Inter-company Services:When one member performs services for another member of a controlled group, an arm's length charge is required. This includes services such as marketing, management, technical services, or any other type of service. Such services can be provided by one party for the joint benefit of all members, or can be provided between two members of the controlled group.


Determination of what is arm's length for inter-company services: The arm's length standard for services between related parties is found in Treas. Reg. 1.482-2(b)(3) which states, " an arm's length charge for services rendered shall be the amount which was charged or would have been charged for the same or similar services in independent transactions with or between unrelated parties under similar circumstances considering all relevant facts." The arm's length charge for services between related parties will depend upon the facts related to the services provided. The pricing rules fall within three categories:

1) An arm's length charge will be based on the amount that would have been charged by an unrelated party. This generally means that the price should be based on reimbursement of cost, plus a mark-up for profit.

2) An arm's length charge may be based on only the costs incurred, provided that certain criteria are met.

3) No charge is necessary, if certain criteria are met.


The area that concerns the IRS most with these type transactions are technical services fees provided by larger U.S corporations to its foreign CFC's which are not charged. In regards to smaller cases, the IRS typically examines management fees in detail to ensure they are arm's length.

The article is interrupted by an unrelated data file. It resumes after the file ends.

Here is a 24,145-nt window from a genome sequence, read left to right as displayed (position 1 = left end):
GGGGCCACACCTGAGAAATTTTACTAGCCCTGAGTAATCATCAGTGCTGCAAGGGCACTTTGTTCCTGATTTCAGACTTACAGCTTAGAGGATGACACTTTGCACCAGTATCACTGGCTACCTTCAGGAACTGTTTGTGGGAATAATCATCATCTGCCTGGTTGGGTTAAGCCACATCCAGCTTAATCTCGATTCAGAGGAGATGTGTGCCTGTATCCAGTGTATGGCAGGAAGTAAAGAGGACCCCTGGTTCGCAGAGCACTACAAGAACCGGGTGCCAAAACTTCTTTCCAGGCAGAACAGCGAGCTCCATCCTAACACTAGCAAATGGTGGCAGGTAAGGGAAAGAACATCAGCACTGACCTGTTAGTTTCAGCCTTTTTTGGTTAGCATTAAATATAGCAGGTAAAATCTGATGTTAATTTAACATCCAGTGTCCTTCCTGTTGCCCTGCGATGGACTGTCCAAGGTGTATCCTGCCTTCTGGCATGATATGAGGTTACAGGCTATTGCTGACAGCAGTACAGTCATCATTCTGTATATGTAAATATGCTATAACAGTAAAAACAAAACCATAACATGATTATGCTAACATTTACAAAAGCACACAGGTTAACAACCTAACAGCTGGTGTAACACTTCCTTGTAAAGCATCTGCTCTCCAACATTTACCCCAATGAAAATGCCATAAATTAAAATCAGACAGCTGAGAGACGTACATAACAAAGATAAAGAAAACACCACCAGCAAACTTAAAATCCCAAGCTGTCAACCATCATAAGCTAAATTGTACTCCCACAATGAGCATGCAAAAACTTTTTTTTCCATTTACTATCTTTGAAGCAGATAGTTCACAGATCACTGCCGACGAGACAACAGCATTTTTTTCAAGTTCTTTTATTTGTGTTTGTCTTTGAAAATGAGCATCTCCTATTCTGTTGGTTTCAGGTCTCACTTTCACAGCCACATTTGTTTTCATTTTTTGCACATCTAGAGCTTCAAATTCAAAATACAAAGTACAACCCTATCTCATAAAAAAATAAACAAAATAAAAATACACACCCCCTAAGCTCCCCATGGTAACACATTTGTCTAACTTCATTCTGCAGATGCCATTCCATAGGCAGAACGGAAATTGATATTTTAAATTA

Inter-company Loans:In the context of IRC 482, most of the areas of conflict in this area revolve around interest. When loans are made between members of a controlled group, interest rates charged do not always meet the required arm's length standard.


Determination of what is arm's length for inter-company loans:The arm's length standard for loans between related parties is found in Treas. Reg. 1.482-2(a)(2) which states that " an arm's length rate of interest shall be a rate of interest which was charged, or would have been charged, at the time the indebtedness arose, in independent transactions with or between unrelated parties under similar circumstances."


Factors that are listed in Treas. Reg. 1.482-2(a)(2) that should be considered in determining arm's length interest are:

a) The principle amount and duration of the loan.

b) The security involved

c) The credit standing of the borrower

d) The prevailing interest rate where the loan was made


The regulations provide further guidance in the following areas:

a) Safe harbor rules

b) Ordering rules

c) Determination of bona fide indebtedness

d) Period for which interest is charged